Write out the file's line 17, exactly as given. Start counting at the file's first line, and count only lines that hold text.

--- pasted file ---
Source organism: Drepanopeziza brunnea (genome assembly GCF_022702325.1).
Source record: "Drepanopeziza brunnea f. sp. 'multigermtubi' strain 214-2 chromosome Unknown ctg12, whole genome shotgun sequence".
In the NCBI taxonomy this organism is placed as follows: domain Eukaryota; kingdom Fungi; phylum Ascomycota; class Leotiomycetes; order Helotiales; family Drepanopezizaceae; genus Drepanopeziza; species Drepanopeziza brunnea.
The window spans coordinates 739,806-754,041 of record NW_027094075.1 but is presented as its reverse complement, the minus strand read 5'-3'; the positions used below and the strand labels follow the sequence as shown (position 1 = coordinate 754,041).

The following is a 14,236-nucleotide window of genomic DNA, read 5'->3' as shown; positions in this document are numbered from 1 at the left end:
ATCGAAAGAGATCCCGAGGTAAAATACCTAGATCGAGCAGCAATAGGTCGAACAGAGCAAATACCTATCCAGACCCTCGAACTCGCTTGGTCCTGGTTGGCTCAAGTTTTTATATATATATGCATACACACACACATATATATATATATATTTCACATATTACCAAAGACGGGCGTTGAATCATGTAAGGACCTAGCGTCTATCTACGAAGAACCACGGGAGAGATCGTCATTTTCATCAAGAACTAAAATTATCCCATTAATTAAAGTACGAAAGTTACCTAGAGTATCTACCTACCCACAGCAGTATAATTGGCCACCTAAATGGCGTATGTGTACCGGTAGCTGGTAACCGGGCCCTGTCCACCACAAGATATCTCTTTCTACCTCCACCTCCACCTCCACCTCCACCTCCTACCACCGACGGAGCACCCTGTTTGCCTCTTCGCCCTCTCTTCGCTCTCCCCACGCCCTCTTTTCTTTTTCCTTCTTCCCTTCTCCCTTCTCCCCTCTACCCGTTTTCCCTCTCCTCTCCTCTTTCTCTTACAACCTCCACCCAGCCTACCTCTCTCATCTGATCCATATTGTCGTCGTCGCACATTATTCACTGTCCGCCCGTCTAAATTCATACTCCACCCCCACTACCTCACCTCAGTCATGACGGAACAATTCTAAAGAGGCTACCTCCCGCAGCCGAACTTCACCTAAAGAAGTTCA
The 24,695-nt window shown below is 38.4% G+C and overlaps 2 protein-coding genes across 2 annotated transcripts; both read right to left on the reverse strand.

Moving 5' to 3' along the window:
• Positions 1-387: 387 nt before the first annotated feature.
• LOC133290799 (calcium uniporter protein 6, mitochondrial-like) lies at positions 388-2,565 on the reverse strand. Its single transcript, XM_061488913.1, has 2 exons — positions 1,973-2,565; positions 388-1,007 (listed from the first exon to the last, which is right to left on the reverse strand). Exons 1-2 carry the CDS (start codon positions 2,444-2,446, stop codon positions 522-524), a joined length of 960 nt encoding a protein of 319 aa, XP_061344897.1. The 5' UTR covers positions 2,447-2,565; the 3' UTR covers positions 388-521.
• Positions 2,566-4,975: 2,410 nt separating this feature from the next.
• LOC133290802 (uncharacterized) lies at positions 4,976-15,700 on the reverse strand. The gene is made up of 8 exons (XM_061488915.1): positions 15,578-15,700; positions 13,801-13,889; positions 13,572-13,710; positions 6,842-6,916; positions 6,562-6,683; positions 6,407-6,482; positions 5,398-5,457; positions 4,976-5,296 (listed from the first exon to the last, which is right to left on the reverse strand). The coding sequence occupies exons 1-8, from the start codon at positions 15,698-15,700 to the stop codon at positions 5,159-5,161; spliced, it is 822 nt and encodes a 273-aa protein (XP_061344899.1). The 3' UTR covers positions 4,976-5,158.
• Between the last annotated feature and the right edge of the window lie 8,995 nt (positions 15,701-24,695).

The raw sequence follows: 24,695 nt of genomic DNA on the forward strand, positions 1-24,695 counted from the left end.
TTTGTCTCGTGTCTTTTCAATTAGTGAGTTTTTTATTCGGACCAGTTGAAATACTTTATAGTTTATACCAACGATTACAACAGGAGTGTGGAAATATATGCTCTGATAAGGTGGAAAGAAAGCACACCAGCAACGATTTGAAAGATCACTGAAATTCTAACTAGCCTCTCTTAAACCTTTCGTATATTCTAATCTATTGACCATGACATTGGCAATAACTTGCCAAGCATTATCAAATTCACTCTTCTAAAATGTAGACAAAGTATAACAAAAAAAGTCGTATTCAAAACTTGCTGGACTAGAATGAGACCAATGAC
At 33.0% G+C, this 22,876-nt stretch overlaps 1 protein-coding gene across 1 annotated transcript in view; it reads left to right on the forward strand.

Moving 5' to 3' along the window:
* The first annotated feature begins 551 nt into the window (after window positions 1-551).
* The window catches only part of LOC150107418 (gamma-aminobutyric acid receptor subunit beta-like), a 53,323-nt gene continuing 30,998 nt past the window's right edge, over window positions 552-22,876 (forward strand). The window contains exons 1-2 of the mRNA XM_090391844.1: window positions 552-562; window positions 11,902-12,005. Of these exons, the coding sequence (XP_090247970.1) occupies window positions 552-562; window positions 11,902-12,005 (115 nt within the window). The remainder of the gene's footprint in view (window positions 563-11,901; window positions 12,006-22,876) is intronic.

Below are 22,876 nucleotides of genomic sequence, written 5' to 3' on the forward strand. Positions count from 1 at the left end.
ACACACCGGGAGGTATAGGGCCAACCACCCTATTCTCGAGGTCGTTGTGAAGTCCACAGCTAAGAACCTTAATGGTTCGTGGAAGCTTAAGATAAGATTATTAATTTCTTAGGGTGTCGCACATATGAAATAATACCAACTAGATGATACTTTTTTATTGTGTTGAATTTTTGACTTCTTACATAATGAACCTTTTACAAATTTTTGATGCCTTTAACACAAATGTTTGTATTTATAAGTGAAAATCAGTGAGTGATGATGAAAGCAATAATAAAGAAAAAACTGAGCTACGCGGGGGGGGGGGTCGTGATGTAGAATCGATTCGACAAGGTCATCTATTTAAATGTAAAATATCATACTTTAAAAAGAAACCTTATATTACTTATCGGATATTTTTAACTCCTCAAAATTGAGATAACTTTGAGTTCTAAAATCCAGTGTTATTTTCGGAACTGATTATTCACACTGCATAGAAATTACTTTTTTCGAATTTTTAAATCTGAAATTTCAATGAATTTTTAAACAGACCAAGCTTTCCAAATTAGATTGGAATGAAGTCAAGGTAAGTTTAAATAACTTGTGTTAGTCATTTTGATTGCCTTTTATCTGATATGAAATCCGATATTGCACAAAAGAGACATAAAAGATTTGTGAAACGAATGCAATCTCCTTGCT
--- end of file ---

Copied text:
Moving 5' to 3' along the window: